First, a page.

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FDA Reclassifying Some Influenza Tests as Class II Devices

NEW YORK (360Dx) – The US Food and Drug Administration is reclassifying some antigen-based test systems for detecting influenza from a class I device to a class II device with special controls.

The reclassification, which takes effect on Feb. 13, covers antigen-based influenza virus antigen detection test systems for detecting influenza virus directly from clinical specimens that are currently regulated as influenza virus serological reagents. FDA also is reclassifying the devices into a new device classification regulation, it said in a final order filed with the Federal Register on Thursday.

Class I medical devices are considered as low risk and are the least regulated devices by the FDA. Class II devices are higher risk than class I devices, and their makers must provide information that the products are safe and effective. Class III devices are the highest-risk devices and have the highest regulatory threshold to meet in order to be approved by the FDA.

The FDA had originally proposed changing the classification of antigen-based rapid influenza diagnostic tests, or RIDTs, in February 2014. In the interim it held a meeting of a device classification panel and received and considered comments on the proposal. According to the FDA, commenters generally supported the proposed reclassification, and some noted that evidence suggests that antigen-based RIDTs, which are widely used in non-clinical lab settings, have performed poorly, resulting in "many misdiagnosed cases of influenza."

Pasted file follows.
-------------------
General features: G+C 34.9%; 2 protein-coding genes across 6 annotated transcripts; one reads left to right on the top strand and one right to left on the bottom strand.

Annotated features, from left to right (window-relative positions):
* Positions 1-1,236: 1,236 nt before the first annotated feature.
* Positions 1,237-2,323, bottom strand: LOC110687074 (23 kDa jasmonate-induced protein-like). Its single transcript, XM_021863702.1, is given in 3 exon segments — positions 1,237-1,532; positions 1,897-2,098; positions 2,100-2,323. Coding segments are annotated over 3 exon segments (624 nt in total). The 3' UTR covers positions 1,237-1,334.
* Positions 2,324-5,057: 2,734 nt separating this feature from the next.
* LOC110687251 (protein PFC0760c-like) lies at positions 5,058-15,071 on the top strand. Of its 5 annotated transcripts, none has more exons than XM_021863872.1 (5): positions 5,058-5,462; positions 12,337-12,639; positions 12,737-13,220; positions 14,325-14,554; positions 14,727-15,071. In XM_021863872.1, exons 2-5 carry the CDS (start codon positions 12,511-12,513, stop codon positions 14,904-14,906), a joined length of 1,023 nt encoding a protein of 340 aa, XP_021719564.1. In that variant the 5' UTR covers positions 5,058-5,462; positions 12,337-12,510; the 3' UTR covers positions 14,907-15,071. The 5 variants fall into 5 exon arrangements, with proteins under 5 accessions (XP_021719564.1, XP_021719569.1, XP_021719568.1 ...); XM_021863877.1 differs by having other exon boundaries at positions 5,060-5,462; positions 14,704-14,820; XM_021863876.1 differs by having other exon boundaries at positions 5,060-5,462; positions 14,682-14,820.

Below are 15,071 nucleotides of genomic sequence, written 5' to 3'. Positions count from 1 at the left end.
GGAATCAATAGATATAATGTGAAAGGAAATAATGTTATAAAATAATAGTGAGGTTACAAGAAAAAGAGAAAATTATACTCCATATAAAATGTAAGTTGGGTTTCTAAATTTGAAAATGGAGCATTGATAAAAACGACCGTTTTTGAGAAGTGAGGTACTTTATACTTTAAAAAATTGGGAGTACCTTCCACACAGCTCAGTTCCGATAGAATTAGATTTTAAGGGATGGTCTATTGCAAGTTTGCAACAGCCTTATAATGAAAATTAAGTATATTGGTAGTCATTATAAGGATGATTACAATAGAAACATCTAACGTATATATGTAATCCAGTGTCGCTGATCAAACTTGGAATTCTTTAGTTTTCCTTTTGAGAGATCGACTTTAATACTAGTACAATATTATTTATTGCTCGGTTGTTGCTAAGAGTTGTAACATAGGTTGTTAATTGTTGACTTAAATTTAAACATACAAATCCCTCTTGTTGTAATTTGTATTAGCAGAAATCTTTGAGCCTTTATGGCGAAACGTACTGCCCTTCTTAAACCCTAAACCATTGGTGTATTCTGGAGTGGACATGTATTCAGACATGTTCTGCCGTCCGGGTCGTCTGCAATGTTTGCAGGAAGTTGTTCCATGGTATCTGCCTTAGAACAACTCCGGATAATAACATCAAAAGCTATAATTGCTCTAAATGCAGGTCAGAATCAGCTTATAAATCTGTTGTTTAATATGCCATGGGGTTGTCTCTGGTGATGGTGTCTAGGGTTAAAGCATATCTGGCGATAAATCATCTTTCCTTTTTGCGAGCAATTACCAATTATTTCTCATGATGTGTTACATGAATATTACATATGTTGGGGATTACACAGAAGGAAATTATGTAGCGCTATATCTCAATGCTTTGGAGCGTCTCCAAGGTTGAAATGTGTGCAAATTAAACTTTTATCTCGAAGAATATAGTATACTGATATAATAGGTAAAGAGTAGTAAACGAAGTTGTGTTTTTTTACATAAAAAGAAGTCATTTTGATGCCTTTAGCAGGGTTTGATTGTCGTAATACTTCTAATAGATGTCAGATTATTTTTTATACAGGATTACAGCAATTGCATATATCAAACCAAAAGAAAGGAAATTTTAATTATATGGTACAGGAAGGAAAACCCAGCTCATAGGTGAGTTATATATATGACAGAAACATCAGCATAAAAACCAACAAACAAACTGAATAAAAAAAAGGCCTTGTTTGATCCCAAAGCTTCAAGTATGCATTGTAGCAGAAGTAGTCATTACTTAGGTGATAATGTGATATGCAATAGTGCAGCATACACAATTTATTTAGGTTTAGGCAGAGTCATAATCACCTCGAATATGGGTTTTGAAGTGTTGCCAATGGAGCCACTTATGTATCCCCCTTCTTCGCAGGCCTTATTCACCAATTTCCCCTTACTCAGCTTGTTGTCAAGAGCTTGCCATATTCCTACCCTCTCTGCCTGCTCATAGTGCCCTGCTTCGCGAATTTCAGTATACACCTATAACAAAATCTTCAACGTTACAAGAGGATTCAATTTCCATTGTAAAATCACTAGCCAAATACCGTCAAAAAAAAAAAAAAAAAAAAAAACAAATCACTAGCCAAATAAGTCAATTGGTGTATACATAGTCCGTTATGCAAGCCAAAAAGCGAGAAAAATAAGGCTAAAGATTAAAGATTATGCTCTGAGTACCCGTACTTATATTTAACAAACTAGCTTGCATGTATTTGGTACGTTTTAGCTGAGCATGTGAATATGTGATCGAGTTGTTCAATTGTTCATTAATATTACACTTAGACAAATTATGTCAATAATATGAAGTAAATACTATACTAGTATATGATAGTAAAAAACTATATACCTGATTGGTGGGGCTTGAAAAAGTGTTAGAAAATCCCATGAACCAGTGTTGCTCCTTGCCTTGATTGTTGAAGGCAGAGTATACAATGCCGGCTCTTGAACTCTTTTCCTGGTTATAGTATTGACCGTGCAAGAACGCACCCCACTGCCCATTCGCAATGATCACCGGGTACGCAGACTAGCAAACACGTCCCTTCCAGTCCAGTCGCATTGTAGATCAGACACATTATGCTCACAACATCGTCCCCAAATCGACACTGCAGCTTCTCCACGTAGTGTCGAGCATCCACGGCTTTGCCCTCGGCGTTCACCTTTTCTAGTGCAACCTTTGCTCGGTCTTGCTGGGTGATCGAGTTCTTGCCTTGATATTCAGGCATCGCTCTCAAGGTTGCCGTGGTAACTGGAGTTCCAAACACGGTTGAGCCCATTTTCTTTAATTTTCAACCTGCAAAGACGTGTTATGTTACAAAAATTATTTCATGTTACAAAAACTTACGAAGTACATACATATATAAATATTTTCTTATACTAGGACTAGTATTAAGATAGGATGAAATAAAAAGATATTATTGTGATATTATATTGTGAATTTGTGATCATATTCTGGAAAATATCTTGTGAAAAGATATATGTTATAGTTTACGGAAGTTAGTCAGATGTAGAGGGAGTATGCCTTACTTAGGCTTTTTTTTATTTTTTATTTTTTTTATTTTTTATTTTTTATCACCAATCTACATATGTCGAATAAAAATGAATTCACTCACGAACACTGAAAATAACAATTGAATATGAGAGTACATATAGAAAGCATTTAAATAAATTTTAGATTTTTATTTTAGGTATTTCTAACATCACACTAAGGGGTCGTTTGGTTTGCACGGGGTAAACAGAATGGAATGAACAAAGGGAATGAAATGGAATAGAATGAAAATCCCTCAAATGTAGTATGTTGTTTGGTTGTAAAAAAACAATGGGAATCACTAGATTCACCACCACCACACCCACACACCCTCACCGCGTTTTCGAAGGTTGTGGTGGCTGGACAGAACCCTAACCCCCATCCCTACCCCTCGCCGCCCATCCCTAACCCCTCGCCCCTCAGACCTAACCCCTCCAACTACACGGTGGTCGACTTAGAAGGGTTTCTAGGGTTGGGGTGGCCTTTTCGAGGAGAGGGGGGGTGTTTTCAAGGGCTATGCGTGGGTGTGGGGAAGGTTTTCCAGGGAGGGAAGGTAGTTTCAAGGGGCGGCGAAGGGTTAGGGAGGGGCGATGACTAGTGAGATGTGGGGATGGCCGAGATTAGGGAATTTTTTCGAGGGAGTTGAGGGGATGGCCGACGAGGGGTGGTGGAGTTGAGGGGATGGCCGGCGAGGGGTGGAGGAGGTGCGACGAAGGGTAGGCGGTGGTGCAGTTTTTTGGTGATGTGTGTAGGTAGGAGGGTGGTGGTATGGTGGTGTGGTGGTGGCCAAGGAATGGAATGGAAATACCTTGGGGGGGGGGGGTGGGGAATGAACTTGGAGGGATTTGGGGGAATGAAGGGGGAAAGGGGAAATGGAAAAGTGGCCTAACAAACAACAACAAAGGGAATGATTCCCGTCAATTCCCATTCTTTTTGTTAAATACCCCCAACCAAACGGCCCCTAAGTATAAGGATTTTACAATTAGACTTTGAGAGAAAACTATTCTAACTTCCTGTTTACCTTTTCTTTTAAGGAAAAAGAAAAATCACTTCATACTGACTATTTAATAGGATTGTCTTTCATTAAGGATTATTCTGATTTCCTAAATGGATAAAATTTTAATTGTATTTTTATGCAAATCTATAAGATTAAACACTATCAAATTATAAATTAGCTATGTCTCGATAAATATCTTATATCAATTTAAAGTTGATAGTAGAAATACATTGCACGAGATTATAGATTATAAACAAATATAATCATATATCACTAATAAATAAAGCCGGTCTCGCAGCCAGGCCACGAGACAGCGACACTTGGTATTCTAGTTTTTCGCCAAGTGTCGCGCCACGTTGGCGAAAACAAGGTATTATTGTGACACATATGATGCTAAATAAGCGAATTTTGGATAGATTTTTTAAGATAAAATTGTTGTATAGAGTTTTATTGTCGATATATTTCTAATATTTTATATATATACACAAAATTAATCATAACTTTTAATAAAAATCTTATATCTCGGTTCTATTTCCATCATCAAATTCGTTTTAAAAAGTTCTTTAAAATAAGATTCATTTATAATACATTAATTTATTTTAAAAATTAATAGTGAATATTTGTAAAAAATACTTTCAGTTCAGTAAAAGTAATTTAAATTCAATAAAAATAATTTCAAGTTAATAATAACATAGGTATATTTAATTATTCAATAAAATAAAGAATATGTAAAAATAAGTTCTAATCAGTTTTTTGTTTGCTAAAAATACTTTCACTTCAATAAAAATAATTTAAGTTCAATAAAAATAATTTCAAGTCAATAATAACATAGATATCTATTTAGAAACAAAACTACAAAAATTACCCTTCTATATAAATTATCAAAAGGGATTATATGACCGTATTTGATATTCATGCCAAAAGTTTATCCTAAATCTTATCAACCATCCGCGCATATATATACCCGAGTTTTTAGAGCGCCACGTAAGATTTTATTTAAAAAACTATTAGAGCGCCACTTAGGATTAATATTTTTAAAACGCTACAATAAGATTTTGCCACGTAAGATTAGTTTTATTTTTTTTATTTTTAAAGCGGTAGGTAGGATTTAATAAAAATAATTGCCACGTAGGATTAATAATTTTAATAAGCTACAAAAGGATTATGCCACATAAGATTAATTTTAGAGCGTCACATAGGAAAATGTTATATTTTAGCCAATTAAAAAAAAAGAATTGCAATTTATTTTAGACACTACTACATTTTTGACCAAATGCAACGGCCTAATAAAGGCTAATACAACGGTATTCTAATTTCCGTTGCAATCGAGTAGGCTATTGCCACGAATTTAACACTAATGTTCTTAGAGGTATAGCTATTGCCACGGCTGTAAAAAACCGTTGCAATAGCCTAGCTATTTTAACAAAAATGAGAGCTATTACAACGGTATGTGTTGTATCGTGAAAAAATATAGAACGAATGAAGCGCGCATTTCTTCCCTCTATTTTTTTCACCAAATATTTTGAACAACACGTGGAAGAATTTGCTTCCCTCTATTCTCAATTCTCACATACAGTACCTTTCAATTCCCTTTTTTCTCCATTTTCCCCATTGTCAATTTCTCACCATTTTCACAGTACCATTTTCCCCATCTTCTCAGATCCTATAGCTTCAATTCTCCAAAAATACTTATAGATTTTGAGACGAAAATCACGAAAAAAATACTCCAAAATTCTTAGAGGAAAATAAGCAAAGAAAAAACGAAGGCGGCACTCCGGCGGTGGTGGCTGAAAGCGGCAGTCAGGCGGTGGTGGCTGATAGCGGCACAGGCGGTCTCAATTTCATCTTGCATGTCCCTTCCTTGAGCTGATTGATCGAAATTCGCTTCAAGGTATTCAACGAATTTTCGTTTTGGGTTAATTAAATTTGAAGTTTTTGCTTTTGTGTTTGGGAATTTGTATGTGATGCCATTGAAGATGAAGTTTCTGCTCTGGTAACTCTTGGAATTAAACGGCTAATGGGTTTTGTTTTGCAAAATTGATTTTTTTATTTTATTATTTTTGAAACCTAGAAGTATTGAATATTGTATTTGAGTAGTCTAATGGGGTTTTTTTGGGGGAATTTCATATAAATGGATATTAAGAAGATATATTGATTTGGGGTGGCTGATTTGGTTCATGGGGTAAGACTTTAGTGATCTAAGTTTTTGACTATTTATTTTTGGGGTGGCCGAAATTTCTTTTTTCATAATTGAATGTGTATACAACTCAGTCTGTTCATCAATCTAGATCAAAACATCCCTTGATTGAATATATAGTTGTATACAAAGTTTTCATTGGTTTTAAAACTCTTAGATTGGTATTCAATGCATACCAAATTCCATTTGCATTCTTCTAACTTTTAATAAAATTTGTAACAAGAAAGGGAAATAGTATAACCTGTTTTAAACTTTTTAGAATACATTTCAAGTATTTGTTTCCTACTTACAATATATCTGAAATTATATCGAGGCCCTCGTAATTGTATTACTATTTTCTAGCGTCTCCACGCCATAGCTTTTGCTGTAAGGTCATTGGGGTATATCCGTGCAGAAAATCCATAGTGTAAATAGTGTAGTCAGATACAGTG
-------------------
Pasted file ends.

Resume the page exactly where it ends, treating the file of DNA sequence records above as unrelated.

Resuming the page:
The general opinion among commenters, FDA said, is that the reclassification of such tests would "mitigate" health risks, and the change is "expected to lower the number of misdiagnosed influenza infections by increasing the number of devices that can reliably detect the influenza virus."

The FDA said that special controls will identify the minimal acceptable performance criteria; require the use of appropriate and accepted FDA comparator methods for establishing the performance of new antigen-based RIDTs; require yearly analytical reactivity testing of contemporary influenza strains; and require analytical reactivity testing of new emerging strains under certain situations involving an emergency or potential emergency. The special controls are needed to ensure the safety and effectiveness of the devices, the agency added.

It and the US Centers for Disease Control and Prevention will collaborate to ensure that an influenza virus analytical reactivity test panel will be available to all manufacturers of such tests to evaluate their assays.